The Missing Link
The most successful Brooklands cars were the Leylands designed and raced by J G Parry Thomas. Thomas himself scored 26 first places, 20 second places and 10 third places with them at the Weybridge track between May 1922 and October 1926, apart from successes at other venues and many new records, such as the world’s one-hour at 121.74 mph, the 1/2-mile at 134.35 mph and the lap-record at 129.36 mph. J E P Howey in the second Leyland-Thomas added to this impressive list.
After Thomas had been so sadly killed in “Babs” at Pendine in 1927 there was naturally much interest in the future of his other racing cars. Not all that long after Thomas’s death, “Bummer” Scott and his wife Pill took over Leyland-Thomas No 1, changing it from white and blue to their own racing colours of black and green. John Cobb would take Jill as a passenger, and he won a 1927 Lightning Short Handicap for her and later lapped at 127.05 mph in taking second place in the “Lightning Long”. But the Scotts had several other racing cars to look after and not long afterwards the car was fitted with a black Vanden Plas 2/4-seater body and front-wheel brakes and offered for sale at £625 by T&Ts at Brooklands, its top speed modestly set now as 110 mph, with the rather glib claim that it held “the world’s speed record”. Jill had left W B Scott and married E M Thomas, and it was they who had the Leyland-Thomas rebodied, probably thinking it would be a useful road-car, then deciding otherwise and getting T&Ts to put it on the market. It was acquired by E L Bouts, the Wolverhampton Sunbeam exponent, who, after some races with it, passed it on to Reg Munday who had been racing a very fast 30/98 Vauxhall.
The end of this famous car came at Brooklands on Whit Monday 1936, Munday had raised the c r, and after a lap at 128.77 mph the old 7.2-litre engine had had enough. It blew up and fell onto the concrete, causing a mild fire. I saw the undershield go first, followed by the crankcase. Munday was unhurt and watched the fire being extinguished. He took the remains to his contractor’s yard in the Battersea Bridge Road, where a German bomb finished it off during the war.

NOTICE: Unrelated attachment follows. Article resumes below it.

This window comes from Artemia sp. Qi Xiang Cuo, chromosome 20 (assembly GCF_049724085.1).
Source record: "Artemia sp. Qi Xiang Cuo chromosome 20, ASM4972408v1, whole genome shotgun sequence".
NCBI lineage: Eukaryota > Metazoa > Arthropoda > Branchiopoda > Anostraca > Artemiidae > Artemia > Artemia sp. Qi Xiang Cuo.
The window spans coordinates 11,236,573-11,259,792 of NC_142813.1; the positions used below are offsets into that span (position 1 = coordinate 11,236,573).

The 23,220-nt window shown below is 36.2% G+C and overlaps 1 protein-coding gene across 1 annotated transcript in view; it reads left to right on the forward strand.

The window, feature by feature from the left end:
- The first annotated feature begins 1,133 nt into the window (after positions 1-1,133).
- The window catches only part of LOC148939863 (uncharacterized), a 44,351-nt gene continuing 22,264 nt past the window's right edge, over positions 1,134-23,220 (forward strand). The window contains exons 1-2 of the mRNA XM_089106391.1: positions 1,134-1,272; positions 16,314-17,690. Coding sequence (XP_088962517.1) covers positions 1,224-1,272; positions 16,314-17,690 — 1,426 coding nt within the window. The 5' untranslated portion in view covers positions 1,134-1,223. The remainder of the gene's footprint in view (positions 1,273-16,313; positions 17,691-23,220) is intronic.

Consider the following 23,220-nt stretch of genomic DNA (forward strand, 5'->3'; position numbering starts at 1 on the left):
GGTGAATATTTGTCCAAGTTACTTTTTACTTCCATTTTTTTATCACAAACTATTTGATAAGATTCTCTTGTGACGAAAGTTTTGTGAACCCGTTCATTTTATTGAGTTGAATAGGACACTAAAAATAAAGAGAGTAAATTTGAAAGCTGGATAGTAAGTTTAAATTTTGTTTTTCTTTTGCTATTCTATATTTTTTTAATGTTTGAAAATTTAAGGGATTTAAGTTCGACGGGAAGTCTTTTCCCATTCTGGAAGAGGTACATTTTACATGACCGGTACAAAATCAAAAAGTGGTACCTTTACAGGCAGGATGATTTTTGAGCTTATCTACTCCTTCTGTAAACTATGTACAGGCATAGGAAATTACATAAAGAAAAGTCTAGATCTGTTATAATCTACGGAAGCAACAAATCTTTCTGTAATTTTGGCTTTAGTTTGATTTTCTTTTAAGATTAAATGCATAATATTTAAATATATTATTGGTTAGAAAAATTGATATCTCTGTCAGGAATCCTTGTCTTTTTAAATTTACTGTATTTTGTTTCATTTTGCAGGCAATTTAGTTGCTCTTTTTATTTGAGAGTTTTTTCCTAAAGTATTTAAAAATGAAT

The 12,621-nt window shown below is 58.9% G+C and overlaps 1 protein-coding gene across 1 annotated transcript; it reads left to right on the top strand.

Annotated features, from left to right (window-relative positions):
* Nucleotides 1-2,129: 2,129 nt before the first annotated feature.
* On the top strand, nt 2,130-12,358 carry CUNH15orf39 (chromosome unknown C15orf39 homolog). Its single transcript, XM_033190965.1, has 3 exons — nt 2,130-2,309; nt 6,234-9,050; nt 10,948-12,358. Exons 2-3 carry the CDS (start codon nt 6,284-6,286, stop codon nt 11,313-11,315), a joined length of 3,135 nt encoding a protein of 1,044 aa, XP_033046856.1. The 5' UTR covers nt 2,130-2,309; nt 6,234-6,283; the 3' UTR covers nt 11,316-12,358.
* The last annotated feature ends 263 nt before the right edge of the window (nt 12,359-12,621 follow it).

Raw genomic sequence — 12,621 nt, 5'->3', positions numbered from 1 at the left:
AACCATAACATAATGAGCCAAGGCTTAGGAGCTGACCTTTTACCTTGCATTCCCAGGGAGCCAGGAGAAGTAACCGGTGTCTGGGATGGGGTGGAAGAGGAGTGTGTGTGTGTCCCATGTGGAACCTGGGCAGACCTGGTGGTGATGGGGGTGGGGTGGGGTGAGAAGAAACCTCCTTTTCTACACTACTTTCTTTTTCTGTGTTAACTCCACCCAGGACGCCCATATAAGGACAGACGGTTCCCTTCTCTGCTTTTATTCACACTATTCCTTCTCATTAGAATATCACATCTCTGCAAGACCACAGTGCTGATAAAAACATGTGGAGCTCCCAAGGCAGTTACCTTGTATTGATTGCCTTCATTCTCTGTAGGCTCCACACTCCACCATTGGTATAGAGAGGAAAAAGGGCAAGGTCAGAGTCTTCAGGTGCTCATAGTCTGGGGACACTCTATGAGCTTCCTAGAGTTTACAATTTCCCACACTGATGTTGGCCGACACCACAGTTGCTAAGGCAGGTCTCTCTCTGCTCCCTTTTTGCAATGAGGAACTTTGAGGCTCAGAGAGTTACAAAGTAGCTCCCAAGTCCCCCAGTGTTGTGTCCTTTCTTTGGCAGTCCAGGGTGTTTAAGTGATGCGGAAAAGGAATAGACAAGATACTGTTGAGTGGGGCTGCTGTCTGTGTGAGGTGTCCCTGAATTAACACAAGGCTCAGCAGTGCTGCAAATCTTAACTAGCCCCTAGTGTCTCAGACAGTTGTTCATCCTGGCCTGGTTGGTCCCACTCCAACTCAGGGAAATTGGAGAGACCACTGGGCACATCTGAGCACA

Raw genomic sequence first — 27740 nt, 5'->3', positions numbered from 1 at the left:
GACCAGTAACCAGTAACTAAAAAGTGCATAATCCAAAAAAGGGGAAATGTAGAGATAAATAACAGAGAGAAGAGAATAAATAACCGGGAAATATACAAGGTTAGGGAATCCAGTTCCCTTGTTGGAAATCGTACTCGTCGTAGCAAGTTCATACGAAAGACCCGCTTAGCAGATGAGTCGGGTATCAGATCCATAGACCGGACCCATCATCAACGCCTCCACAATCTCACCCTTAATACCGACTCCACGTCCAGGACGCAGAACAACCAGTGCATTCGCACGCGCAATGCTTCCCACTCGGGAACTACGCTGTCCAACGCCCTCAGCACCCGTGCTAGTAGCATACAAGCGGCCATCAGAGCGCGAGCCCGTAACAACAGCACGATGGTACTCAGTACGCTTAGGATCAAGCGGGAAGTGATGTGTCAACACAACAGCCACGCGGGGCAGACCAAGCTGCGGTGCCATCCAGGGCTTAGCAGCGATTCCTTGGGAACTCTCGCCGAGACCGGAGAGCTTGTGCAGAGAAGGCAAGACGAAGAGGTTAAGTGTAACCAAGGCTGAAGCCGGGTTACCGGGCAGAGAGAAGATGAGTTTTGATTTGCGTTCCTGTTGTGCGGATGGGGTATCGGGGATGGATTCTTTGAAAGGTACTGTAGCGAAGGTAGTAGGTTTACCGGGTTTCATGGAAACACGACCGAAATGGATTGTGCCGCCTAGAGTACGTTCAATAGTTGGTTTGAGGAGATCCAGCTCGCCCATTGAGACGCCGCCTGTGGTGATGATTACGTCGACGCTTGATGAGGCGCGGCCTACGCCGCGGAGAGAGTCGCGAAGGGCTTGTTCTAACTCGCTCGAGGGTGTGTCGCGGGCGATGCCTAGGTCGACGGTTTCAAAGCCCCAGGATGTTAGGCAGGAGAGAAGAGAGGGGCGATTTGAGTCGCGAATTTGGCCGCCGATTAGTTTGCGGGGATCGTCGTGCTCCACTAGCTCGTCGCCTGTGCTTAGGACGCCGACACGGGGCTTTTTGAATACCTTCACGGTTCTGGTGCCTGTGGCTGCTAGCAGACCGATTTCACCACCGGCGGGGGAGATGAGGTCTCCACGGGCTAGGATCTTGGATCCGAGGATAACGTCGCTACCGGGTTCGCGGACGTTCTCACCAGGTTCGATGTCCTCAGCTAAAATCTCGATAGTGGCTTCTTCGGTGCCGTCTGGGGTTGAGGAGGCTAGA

Howey had grown tired of motor racing after 1926, his brother having been killed in the Ballot at Boulogne, and with his interests now directed to the Romney, Hythe and Dymchurch narrow-gauge railway, he decided to have a coupe body by Bligh Bros of Canterbury put onto Leyland-Thomas No 2, together with FWB as on the other car. (Were these designed by Thomas before he left Leyland’s, after he had pioneered Clayton Dewandre vacuum-servo rear-wheel brakes for the 1919 Leyland 8, or of another make?) That appeared to close the racing career of Thomas’s sister Brooklands car. The conversion seems to have been made, if a photograph is any proof, Whatever, in some mysterious way Dudley Froy contrived to return Leyland-Thomas No 2 to racing trim, using, it was said, the body from Leyland-Thomas No 1, which had probably lain at T&T’s since the Vanden Plas coachwork had replaced it. The front brakes were retained, and the car painted a biscuit yellow.
Froy found it tricky to handle, but won the Prince of Wales’ Gold Cup race at the 1930 BARC Whitsun Meeting with a lap at 120.88 mph, after which the cylinder block was damaged. At this time the versatile racing driver and journalist Tommy Wisdom and his wife Elsie (“Bill”) Wisdom were anxious to have a crack at the ladies’ lap-record, held by Jill Scott with a GP Sunbeam. So they relieved Froy of the Leyland-Thomas (no doubt obtaining a spare block from T&T’s) and in 1932 “Bill” Wisdom achieved her ambition, with a lap at 121.47 mph; she modestly said the big car was quite easy to handle. . . However, by 1934 Mrs Wisdom found a Dixon 2-litre Riley a faster proposition with which to defend her record. According to Hugh Tours’ Parry Thomas biography the Wisdoms “sold Leyland-Thomas No2 in 1934. Its subsequent history fades until its last hour, during the war, when it was reduced to scrap metal in a breaker’s yard in Eastbourne”. Well, I was able to tell him that, because in 1939/40 a postcard to Motor Sport had informed me of it; as soon as I could I drove to the place but the breaker told me, although only a few days had passed, that nothing was left. And I believe the Wisdoms had previously sold the old car to Bill Black for £40 or £45. He had it in his Chalworth St premises in London before finding a customer for it.
What happened next, I had no idea. . . Until the missing link! It came in a photograph from Graeme Simpson’s big collection of motor-racing negatives, taken by my friend of pre-war days, Jim Brymer, at the 1938 Brighton speed trials, of the old ex-Wisdom Leyland-Thomas, still apparently with the four low-hung Zenith carburettors of the racing L8 engines. The entrant was E Sidebotham, who appears to have done one run in 35.27sec, slowest in the unlimited racing car class. Even Anthony Heal’s 30/98 Vauxhall, pitted against these out-and-out racing cars, managed 31.24sec. (Geoffrey Taylor set a new course record in his s/c 2-litre Alta of 22.45sec.) But if this was Sidebotham’s first event it was a suitable one, several old Brooklands cars having been exercised over the Madeira Drive s s half-mile, from the “Razor Blade” Aston-Martin to the Napier-Railton. But whether Parry Thomas had regarded the heavy Leyland as a sprint car is uncertain; the only such records he broke with it were the s s kilo and mile, the latter at 88.26 mph, 11.49 mph quicker than the former, suggesting that the car required time to build up speed… I found this missing link very exciting; if anyone knows more about Mr Sidebotham, please tell me. The fact that the Leyland-Thomas was at Brighton a year before war broke out, not perhaps running very well, makes its trip along the coast to the Eastbourne breaker’s logical.